We were sitting on my fire escape this afternoon watching the storm, the thunder and lightning punctuating our conversation.
We'd had a very mellow day. Given the day before, with all of its near disasters, we took it easy. Massages, breakfast, a lot of sitting in one place away from knives and breakables...
As I listened to the rumbling of the thunder I was reminded of my time in Colombia, when lightning struck our house.
It was during the winter, which isn't all that different from other seasons in the tropics, except for it rains just a bit more. This particular storm was bad even by local standards. The skies opened and let loose with a vengeance. We stood outside for a while, family and household staff, watching the display. We scurried back inside after one of the red clay roof tiles was forcefully hurled to the spot where our maid had stood just a moment before.
I remember clearly. I was walking into the bathroom. I had just turned on the light and suddenly I heard a loud booming thunder that enveloped me in an almost tangible way. A heavy pressure descended over the entire house. I felt it like a physical weight upon me. I opened the door and smelled burning. Ozone and plastic and wood, burning...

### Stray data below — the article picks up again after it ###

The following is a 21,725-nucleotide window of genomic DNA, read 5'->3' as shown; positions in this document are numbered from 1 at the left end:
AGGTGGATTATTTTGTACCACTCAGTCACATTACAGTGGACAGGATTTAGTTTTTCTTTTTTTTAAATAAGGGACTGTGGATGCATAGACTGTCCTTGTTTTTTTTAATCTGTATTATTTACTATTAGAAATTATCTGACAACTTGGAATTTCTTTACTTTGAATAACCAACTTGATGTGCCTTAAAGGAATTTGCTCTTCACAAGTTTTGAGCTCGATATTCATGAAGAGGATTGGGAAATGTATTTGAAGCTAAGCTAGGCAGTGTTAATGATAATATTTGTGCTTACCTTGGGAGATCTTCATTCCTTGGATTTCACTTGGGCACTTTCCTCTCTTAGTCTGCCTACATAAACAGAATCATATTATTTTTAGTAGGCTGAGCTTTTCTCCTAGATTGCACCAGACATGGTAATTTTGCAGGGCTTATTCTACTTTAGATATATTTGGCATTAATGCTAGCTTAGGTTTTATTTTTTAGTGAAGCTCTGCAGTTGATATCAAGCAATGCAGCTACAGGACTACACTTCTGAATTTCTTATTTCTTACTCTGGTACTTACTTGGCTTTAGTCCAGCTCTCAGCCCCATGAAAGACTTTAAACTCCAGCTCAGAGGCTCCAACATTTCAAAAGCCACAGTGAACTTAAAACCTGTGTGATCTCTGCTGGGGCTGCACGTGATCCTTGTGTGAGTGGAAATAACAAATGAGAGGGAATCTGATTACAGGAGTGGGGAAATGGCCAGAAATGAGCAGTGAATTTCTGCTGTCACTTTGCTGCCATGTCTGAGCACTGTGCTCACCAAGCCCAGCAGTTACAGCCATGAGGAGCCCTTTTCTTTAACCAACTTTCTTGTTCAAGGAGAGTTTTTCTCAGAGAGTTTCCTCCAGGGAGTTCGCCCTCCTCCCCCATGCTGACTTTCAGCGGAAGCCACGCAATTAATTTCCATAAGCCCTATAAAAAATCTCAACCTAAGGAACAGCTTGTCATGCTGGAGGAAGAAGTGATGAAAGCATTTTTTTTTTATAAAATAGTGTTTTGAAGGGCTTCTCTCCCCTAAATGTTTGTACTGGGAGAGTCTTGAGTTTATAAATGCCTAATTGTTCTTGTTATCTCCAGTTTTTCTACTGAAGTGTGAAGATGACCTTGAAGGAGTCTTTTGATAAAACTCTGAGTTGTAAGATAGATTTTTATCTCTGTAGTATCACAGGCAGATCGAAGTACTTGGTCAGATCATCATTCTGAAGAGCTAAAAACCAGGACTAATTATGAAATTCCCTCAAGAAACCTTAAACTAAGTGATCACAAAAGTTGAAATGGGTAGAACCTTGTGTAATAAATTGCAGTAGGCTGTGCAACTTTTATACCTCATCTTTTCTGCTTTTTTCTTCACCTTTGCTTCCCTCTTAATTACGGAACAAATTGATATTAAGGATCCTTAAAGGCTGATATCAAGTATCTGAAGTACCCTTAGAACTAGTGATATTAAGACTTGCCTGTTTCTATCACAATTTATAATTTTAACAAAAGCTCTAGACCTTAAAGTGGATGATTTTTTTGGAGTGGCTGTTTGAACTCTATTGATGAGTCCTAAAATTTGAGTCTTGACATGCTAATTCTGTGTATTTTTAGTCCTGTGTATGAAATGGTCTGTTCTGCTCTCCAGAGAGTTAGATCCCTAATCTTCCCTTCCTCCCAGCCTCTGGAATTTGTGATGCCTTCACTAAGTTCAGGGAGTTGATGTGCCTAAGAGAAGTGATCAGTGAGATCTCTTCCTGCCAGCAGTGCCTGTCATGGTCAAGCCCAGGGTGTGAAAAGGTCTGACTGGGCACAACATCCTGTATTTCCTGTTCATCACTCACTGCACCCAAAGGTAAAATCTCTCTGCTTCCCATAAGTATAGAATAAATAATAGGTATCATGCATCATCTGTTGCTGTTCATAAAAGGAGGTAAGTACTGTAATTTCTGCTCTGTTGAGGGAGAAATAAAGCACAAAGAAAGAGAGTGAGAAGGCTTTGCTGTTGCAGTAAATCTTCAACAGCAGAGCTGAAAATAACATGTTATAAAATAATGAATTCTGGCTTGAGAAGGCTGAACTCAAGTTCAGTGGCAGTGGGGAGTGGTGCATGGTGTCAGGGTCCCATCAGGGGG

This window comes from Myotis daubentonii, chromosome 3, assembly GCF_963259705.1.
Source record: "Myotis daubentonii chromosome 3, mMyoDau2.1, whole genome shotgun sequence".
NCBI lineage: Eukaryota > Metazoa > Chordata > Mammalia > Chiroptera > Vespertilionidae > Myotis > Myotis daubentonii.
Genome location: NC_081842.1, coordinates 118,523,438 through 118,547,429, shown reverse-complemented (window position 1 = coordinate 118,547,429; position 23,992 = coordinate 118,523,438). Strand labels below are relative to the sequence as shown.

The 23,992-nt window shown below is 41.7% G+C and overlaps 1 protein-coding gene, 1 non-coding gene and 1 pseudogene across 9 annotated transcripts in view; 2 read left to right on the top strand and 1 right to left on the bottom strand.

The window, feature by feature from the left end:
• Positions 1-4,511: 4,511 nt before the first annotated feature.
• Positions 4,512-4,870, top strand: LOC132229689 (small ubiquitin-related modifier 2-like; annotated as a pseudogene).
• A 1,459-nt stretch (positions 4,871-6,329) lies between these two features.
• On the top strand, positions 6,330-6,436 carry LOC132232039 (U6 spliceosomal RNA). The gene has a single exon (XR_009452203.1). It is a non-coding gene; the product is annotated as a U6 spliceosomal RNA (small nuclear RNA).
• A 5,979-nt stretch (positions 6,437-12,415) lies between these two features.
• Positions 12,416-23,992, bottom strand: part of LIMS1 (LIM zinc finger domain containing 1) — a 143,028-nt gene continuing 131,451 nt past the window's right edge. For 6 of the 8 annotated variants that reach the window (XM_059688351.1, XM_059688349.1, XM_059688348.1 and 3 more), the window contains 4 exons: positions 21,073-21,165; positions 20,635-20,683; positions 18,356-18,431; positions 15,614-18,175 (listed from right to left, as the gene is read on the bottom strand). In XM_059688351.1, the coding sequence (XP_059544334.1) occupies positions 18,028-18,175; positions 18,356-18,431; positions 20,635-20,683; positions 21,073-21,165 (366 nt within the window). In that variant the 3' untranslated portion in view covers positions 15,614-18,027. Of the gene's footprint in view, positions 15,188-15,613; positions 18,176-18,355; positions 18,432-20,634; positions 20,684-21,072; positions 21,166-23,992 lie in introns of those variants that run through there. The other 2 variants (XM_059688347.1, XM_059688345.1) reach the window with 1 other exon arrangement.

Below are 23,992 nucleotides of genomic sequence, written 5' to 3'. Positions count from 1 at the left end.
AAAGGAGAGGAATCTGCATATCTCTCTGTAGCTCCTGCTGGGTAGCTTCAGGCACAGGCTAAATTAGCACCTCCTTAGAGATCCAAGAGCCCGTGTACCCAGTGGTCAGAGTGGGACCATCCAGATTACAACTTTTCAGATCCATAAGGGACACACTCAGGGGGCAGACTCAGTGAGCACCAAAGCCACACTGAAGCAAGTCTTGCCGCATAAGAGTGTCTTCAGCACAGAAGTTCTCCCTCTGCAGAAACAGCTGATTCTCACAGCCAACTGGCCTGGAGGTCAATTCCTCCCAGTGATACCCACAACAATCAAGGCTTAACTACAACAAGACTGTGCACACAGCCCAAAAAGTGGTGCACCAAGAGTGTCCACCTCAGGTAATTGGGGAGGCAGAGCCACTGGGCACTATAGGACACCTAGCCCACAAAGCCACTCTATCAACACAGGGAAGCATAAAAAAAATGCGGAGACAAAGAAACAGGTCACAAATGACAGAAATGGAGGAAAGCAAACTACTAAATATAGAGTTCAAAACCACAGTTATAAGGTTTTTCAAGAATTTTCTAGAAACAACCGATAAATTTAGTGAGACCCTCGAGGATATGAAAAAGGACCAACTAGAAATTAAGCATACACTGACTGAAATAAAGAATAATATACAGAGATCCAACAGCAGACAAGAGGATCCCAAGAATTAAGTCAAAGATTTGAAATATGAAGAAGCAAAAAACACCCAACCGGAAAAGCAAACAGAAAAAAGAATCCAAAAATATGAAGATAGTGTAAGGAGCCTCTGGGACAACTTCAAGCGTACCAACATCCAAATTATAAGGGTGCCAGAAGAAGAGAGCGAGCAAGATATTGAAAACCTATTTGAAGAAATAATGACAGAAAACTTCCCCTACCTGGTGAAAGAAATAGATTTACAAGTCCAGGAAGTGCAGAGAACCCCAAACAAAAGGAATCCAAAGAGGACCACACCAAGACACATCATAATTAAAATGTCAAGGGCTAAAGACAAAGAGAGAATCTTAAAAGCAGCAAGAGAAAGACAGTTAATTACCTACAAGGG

I heard my father's voice from somewhere in the house, over the din of the storm, asking if everyone was alright. We all smelled something burning.
After making sure everyone, family and maids, were safe, we followed him on a tour of the house, and still the smell of something burning led us from room to room.
The younger maid had been outside with my little brother when the lightning bolt struck. They were on their way inside to watch a television show. They had watched lightning strike and sparks dancing all the way down some electrical wires.
We crept through the house following that smell of fire, of smoke. It grew stronger in the t.v. room. By the dim light of our candles and flashlights we could see that the television screen did not look normal. My father picked it up and it rattled like a piggy bank. There was a large charred mark on the table where it had sat.
The mystery discovered, we settled in for sleep. The following morning brought news of flooding in the nearby village and damage to several homes in our compound. Ours was the only home actually struck by lightning. We discovered a hole about a foot and a half deep next to the t.v. antenna, where the lightning had finally grounded and scattered red earth in every direction. We were just glad my brother and the maid weren't actually watching the t.v. at the time.
After that storm, the company set up a lightning rod near the house in hopes of preventing such incidents. It didn't seem to help, as our house was struck again while we lived there. We found out it had actually been struck several times before we moved in as well. So much for that old adage.